Our Ceviche here at Hussong’s Las Vegas has been a controversial item on our menu. Some visit our restaurant repeatedly to appreciate the freshness and seeming simplicity of our recipe. Others hate it. We’ve heard people describe it as “the best Ceviche I’ve ever tried”, but we also been told: “This ceviche is crap!”. Often times, such split reviews are caused by taking something that’s known to many in a certain way (let’s call this way the standard) and making it – well, outside of this standard. Since we really haven’t received any middle of the road responses to this traditional Mexican dish, and in all honesty the positive feedback has been equal to the negative (which makes it difficult), we decided to look into the history of ceviche to see if maybe some data check could shed a light on this bi-polar reaction to what is (basically) marinated shrimp (or fish), with sometimes fruits and always veggies.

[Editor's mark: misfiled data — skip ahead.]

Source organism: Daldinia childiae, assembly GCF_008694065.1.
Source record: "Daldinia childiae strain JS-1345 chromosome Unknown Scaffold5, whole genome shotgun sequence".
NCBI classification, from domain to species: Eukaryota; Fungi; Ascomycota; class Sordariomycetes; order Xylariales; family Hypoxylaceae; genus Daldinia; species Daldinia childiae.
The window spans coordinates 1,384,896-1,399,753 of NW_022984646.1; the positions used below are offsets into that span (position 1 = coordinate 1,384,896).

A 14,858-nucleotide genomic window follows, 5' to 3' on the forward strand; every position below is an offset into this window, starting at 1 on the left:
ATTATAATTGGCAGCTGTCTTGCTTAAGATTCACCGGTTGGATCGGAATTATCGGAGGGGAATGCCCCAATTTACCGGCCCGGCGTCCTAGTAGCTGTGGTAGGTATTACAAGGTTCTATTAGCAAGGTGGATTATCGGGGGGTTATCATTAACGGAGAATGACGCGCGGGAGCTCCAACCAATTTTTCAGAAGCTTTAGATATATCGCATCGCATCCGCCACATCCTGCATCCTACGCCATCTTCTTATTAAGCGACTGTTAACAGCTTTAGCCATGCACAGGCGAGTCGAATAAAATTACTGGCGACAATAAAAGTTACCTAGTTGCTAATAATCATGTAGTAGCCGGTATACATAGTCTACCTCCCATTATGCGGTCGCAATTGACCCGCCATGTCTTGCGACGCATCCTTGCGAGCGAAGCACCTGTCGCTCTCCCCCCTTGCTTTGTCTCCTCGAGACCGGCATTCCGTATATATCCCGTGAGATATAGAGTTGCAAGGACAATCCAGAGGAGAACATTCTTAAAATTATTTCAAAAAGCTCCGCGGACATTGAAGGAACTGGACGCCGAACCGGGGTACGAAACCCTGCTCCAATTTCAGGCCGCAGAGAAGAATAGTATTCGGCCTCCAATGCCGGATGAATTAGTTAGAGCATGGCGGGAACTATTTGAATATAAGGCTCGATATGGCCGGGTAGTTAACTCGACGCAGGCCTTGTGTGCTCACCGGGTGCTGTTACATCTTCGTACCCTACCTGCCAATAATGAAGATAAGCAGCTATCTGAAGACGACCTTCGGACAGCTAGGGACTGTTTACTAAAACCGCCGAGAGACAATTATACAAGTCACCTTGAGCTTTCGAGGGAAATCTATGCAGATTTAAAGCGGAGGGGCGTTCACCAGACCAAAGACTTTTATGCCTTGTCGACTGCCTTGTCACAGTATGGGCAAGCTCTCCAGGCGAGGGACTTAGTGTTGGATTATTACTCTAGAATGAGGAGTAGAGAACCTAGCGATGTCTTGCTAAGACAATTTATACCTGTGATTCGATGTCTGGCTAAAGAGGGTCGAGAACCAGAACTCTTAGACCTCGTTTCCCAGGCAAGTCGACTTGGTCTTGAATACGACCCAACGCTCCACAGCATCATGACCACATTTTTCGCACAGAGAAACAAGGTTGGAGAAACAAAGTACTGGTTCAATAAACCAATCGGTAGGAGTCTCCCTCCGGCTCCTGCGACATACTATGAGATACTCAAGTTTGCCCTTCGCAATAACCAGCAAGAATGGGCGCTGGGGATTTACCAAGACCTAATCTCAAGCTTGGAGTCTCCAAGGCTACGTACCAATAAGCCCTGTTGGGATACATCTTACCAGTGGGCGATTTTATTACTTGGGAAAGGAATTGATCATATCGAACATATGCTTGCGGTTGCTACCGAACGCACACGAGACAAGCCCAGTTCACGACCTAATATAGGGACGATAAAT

Ceviche (also spelled cebiche or seviche) is a very popular dish in the coastal regions of the Americas, especially Central and South America. The dish dates back over 2000 years. At this day, ceviche is still loved and as popular as ever from its origins in coastal towns of South America to new locations where the dish is still fresh and considered new. Many things about ceviche can be disputed, such as the exact location of its origin or the exact ingredients to use. There are small to severe differences in the preparation and ingredient line-up of Ceviche based on which part of the world its maker originates from. There is only one unifying concept of Ceviche is (also the only fair contender for an objective judgment criteria) – its freshness.